T'un-hwang (lat. 39d 40s N.; lon. 94d 50s E.) is still the name of one of the two districts constituting the department of Gan-se, the most western of the prefectures of Kan-suh; beyond the termination of the Great Wall.
 Who this envoy was, and where he was going, we do not know. The text will not admit of any other translation.
 Le Hao was a native of Lung-se, a man of learning, able and kindly in his government. He was appointed governor or prefect of T'un-hwang by the king of "the northern Leang," in 400; and there he sustained himself, becoming by and by "duke of western Leang," till he died in 417.
 "The river of sand;" the great desert of Kobi or Gobi; having various other names. It was a great task which the pilgrims had now before them,--to cross this desert. The name of "river" in the Chinese misleads the reader, and he thinks of crossing it as of crossing a stream; but they had to traverse it from east to west. In his "Vocabulary of Proper Names," p. 23, Dr. Porter Smith says:--"It extends from the eastern frontier of Mongolia, south-westward to the further frontier of Turkestan, to within six miles of Ilchi, the chief town of Khoten. It thus comprises some twenty-three degrees of longitude in length, and from three to ten degrees of latitude in breadth, being about 2,100 miles in its greatest length. In some places it is arable. Some idea may be formed of the terror with which this 'Sea of Sand,' with its vast billows of shifting sands, is regarded, from the legend that in one of the storms 360 cities were all buried within the space of twenty-four hours." So also Gilmour's "Among the Mongols," chap. 5.
ON TO SHEN-SHEN AND THENCE TO KHOTEN
After travelling for seventeen days, a distance we may calculate of about 1500 le, (the pilgrims) reached the kingdom of Shen-shen, a country rugged and hilly, with a thin and barren soil. The clothes of the common people are coarse, and like those worn in our land of Han, some wearing felt and others coarse serge or cloth of hair;-- this was the only difference seen among them. The king professed (our) Law, and there might be in the country more than four thousand monks, who were all students of the hinayana. The common people of this and other kingdoms (in that region), as well as the sramans, all practise the rules of India, only that the latter do so more exactly, and the former more loosely. So (the travellers) found it in all the kingdoms through which they went on their way from this to the west, only that each had its own peculiar barbarous speech. (The monks), however, who had (given up the worldly life) and quitted their families, were all students of Indian books and the Indian language. Here they stayed for about a month, and then proceeded on their journey, fifteen days walking to the north-west bringing them to the country of Woo-e. In this also there were more than four thousand monks, all students of the hinayana. They were very strict in their rules, so that sramans from the territory of Ts'in were all unprepared for their regulations. Fa-hien, through the management of Foo Kung-sun, /maitre d'hotellerie/, was able to remain (with his company in the monastery where they were received) for more than two months, and here they were rejoined by Pao-yun and his friends. (At the end of that time) the people of Woo-e neglected the duties of propriety and righteousness, and treated the strangers in so niggardly a manner that Che-yen, Hwuy-keen, and Hwuy- wei went back towards Kao-ch'ang, hoping to obtain there the means of continuing their journey. Fa-hien and the rest, however, through the liberality of Foo Kung-sun, managed to go straight forward in a south-west direction. They found the country uninhabited as they went along. The difficulties which they encountered in crossing the streams and on their route, and the sufferings which they endured, were unparalleled in human experience, but in the course of a month and five days they succeeded in reaching Yu-teen.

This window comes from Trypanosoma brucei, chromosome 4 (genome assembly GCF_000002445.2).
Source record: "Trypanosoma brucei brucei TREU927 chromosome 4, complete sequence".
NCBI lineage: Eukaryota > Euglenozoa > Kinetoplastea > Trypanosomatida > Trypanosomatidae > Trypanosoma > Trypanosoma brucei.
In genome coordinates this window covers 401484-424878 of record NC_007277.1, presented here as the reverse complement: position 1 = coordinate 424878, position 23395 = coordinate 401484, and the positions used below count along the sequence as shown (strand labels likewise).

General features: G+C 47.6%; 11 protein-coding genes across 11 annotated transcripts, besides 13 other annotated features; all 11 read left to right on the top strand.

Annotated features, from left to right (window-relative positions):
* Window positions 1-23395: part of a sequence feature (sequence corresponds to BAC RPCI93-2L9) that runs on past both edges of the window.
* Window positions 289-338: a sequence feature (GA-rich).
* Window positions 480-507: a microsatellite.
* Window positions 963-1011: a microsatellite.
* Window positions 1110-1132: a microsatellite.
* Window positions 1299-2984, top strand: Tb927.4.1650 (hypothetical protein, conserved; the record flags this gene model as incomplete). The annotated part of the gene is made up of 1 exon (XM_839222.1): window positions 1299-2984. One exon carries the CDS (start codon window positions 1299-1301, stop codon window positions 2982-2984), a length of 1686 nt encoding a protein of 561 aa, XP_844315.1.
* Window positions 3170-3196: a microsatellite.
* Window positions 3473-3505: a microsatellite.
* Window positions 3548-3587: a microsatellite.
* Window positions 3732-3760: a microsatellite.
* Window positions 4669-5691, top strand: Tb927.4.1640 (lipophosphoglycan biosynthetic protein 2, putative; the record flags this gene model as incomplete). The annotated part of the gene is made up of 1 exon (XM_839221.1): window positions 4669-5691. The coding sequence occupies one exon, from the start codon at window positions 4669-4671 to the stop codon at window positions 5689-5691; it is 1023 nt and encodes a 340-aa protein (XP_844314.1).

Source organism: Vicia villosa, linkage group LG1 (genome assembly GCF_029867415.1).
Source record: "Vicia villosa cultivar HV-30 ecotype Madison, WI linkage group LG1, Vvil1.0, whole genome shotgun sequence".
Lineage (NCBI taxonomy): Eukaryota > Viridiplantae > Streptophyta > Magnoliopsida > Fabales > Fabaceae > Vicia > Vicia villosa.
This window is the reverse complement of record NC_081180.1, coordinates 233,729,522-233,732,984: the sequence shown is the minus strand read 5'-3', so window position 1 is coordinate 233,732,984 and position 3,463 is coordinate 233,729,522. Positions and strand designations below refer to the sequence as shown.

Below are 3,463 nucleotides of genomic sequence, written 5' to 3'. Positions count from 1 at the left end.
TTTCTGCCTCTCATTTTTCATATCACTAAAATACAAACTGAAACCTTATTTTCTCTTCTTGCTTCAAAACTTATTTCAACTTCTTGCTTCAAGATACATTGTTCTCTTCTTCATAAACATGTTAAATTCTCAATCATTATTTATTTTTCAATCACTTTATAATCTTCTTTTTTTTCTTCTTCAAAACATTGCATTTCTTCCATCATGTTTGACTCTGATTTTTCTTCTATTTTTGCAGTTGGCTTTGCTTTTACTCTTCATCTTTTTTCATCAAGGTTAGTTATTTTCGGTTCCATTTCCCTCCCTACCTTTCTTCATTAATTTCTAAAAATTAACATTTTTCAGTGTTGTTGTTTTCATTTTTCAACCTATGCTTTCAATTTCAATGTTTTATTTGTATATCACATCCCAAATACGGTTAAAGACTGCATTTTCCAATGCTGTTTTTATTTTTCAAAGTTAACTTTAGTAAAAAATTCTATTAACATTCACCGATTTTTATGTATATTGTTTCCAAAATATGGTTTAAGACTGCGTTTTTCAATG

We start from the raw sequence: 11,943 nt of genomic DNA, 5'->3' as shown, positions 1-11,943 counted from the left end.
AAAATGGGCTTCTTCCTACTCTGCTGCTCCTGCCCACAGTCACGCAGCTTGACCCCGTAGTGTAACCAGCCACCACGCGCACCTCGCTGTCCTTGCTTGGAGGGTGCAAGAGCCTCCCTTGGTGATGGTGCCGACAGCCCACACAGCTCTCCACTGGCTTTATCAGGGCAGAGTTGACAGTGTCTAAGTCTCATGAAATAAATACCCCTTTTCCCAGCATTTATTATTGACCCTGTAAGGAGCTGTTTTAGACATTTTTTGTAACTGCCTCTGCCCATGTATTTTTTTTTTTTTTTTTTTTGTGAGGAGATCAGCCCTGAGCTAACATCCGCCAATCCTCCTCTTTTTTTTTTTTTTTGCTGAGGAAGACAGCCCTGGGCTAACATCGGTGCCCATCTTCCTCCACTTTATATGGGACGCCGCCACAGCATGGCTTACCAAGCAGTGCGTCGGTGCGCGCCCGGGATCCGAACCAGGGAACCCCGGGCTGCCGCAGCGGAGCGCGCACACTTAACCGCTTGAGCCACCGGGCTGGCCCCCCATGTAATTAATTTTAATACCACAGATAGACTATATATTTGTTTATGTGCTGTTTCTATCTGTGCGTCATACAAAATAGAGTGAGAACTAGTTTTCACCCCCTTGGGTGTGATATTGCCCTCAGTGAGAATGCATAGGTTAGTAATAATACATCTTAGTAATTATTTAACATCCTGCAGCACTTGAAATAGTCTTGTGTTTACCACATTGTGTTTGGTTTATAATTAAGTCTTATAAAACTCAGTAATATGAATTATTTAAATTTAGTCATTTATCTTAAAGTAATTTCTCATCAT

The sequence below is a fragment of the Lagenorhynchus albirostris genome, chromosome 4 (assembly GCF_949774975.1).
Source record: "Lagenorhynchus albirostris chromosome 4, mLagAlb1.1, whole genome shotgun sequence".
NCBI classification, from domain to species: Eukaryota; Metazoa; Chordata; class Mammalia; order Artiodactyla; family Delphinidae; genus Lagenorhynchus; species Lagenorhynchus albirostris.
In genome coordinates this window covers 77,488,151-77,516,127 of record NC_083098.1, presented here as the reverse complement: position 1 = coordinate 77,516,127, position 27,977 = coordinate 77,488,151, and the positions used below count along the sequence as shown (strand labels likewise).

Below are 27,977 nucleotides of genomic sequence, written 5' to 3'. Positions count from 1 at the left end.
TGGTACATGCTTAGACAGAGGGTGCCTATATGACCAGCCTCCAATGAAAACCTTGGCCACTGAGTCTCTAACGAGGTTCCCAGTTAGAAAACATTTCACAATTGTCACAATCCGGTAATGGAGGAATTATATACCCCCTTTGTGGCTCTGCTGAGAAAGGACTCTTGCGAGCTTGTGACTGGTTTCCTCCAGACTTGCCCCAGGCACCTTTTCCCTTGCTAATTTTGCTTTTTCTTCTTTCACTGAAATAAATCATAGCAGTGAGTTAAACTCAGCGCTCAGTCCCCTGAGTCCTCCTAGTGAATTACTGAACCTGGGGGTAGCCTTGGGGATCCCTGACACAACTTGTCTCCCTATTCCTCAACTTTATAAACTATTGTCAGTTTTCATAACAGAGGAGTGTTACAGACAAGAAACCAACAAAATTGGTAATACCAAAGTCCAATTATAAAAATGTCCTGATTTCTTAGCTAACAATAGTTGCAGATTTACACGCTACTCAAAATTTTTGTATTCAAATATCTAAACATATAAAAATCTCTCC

An account is given of the kingdom of Shen-shen in the 96th of the Books of the first Han dynasty, down to its becoming a dependency of China, about B.C. 80. The greater portion of that is now accessible to the English reader in a translation by Mr. Wylie in the "Journal of the Anthropological Institute," August, 1880. Mr. Wylie says:-- "Although we may not be able to identify Shen-shen with certainty, yet we have sufficient indications to give an appropriate idea of its position, as being south of and not far from lake Lob." He then goes into an exhibition of those indications, which I need not transcribe. It is sufficient for us to know that the capital city was not far from Lob or Lop Nor, into which in lon. 38d E. the Tarim flows. Fa-hien estimated its distance to be 1500 le from T'un-hwang. He and his companions must have gone more than twenty-five miles a day to accomplish the journey in seventeen days.
 This is the name which Fa-hien always uses when he would speak of China, his native country, as a whole, calling it from the great dynasty which had ruled it, first and last, for between four and five centuries. Occasionally, as we shall immediately see, he speaks of "the territory of Ts'in or Ch'in," but intending thereby only the kingdom or Ts'in, having its capital, as described in the first note on the last chapter, in Ch'ang-gan.